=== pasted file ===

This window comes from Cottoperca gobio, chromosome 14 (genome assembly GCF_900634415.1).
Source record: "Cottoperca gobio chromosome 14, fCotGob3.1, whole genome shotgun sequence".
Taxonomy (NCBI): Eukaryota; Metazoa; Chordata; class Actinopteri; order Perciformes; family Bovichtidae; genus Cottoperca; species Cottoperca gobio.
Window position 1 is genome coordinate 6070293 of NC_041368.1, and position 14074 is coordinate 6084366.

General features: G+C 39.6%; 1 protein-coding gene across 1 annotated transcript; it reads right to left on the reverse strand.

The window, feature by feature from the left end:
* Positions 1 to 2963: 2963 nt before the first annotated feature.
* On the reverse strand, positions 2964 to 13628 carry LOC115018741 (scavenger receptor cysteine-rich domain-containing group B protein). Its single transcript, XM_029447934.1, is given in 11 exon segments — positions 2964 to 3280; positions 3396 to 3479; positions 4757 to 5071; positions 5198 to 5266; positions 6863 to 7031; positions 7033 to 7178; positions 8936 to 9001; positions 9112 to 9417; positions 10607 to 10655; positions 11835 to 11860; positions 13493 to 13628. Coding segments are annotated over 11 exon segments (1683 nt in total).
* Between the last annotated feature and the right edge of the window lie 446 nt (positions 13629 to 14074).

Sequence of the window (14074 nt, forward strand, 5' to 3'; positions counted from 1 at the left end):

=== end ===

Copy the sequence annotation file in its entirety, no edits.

This window comes from Cottoperca gobio, chromosome 14 (genome assembly GCF_900634415.1).
Source record: "Cottoperca gobio chromosome 14, fCotGob3.1, whole genome shotgun sequence".
Taxonomy (NCBI): Eukaryota; Metazoa; Chordata; class Actinopteri; order Perciformes; family Bovichtidae; genus Cottoperca; species Cottoperca gobio.
Window position 1 is genome coordinate 6070293 of NC_041368.1, and position 14074 is coordinate 6084366.

General features: G+C 39.6%; 1 protein-coding gene across 1 annotated transcript; it reads right to left on the reverse strand.

The window, feature by feature from the left end:
* Positions 1 to 2963: 2963 nt before the first annotated feature.
* On the reverse strand, positions 2964 to 13628 carry LOC115018741 (scavenger receptor cysteine-rich domain-containing group B protein). Its single transcript, XM_029447934.1, is given in 11 exon segments — positions 2964 to 3280; positions 3396 to 3479; positions 4757 to 5071; positions 5198 to 5266; positions 6863 to 7031; positions 7033 to 7178; positions 8936 to 9001; positions 9112 to 9417; positions 10607 to 10655; positions 11835 to 11860; positions 13493 to 13628. Coding segments are annotated over 11 exon segments (1683 nt in total).
* Between the last annotated feature and the right edge of the window lie 446 nt (positions 13629 to 14074).

Sequence of the window (14074 nt, forward strand, 5' to 3'; positions counted from 1 at the left end):